With no pun intended, the Federal District Court recently reinforced the legal lesson that teachers do not have unfettered right of free speech when presenting their lessons. In the case of Brown v. Board of Education of the City of Chicago, Plaintiff Brown was a sixth grade teacher for the district. During a lesson originally intended to be about grammar, Brown intercepted a note being passed among students which contained abusive references, including the “N” word. Mr. Brown decided to take time, as he put it, to make it a “teachable moment” with his students .Unfortunately for teacher Brown, at the point when he was reading the note, including the “N” word, the principal entered the classroom to observe the lesson. The Principal got an earful.
The Board of Education has a discipline code which, among other rules, contains a prohibition on use of abusive language. Board of Education employees also testified that use of the “N” word was prohibited altogether in schools. Brown received a five day suspension for using the word in the classroom. He sued the Board of Education claiming among other things, that the prohibition on the use of the word and suspension violated his First Amendment right to free speech. Among his arguments was that he was not using the word in an abusive manner, rather it was in the context of a “teachable moment” for the students.
The court award summary judgment for the Board of Education finding that “Public employers can regulate the speech of their employees without regard to First Amendment limits when the speech at issue is uttered in the course of the employee's duties. Garcetti v. Ceballos, 547 U.S. 410, 421 (2006).” The Court further noted that the holding in Garcetti “ applies directly to a claim by a school teacher that she was dismissed for expressing certain views in the classroom.” The court found that no doubt existed that speech related to racial, ethnic or cultural epitaphs is subject to regulation.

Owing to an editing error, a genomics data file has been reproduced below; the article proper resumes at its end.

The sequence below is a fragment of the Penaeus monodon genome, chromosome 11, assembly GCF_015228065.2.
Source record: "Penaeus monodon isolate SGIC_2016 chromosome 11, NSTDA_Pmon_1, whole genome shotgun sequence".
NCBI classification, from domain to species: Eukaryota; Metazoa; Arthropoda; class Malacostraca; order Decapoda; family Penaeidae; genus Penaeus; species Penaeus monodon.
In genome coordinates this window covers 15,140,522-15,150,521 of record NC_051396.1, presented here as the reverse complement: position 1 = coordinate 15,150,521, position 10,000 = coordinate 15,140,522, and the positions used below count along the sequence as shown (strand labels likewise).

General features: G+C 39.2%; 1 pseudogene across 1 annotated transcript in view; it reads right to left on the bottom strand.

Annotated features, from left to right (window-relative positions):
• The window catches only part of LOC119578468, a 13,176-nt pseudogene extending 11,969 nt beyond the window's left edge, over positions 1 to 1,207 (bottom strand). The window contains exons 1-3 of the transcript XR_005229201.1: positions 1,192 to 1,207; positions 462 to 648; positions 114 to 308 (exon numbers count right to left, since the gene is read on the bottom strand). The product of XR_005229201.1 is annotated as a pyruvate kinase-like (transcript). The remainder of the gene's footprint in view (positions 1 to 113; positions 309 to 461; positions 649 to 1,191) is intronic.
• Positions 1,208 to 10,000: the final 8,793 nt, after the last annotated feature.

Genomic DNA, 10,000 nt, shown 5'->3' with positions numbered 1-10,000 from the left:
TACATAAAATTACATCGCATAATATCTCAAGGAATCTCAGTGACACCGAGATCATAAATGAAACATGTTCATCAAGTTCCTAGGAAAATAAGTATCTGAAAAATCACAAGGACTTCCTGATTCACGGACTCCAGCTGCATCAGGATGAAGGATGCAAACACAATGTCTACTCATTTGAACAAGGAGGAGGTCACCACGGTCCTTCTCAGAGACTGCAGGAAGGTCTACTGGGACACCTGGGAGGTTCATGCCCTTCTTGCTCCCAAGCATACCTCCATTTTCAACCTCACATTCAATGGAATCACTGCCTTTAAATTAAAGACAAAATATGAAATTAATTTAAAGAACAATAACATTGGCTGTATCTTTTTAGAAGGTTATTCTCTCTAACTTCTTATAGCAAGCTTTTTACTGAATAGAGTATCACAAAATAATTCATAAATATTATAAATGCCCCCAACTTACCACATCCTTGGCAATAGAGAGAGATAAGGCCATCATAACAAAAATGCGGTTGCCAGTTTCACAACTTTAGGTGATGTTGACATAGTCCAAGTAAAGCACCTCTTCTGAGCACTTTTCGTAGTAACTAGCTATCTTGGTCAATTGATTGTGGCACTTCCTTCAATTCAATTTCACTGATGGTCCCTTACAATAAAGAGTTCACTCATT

The court here, in ruling against Brown, also went out of its way to not so subtly chastise the Board of Education for its application of rules and regulations. It not only characterized the Board’s application of rules to be “slipshod” but went out of its way to note that it could not address the issue of whether the Board overreacted to the situation.
Perhaps this case has two lessons. The first one is that work rules prohibiting speech that is racially, ethnically or culturally charged or offensive does not infringe on an employee’s right to free speech. The second lesson here is that while the Board of Education prevailed, it may have been a case of winning despite itself. Clear rules and their appropriate application is always the best practice for employers.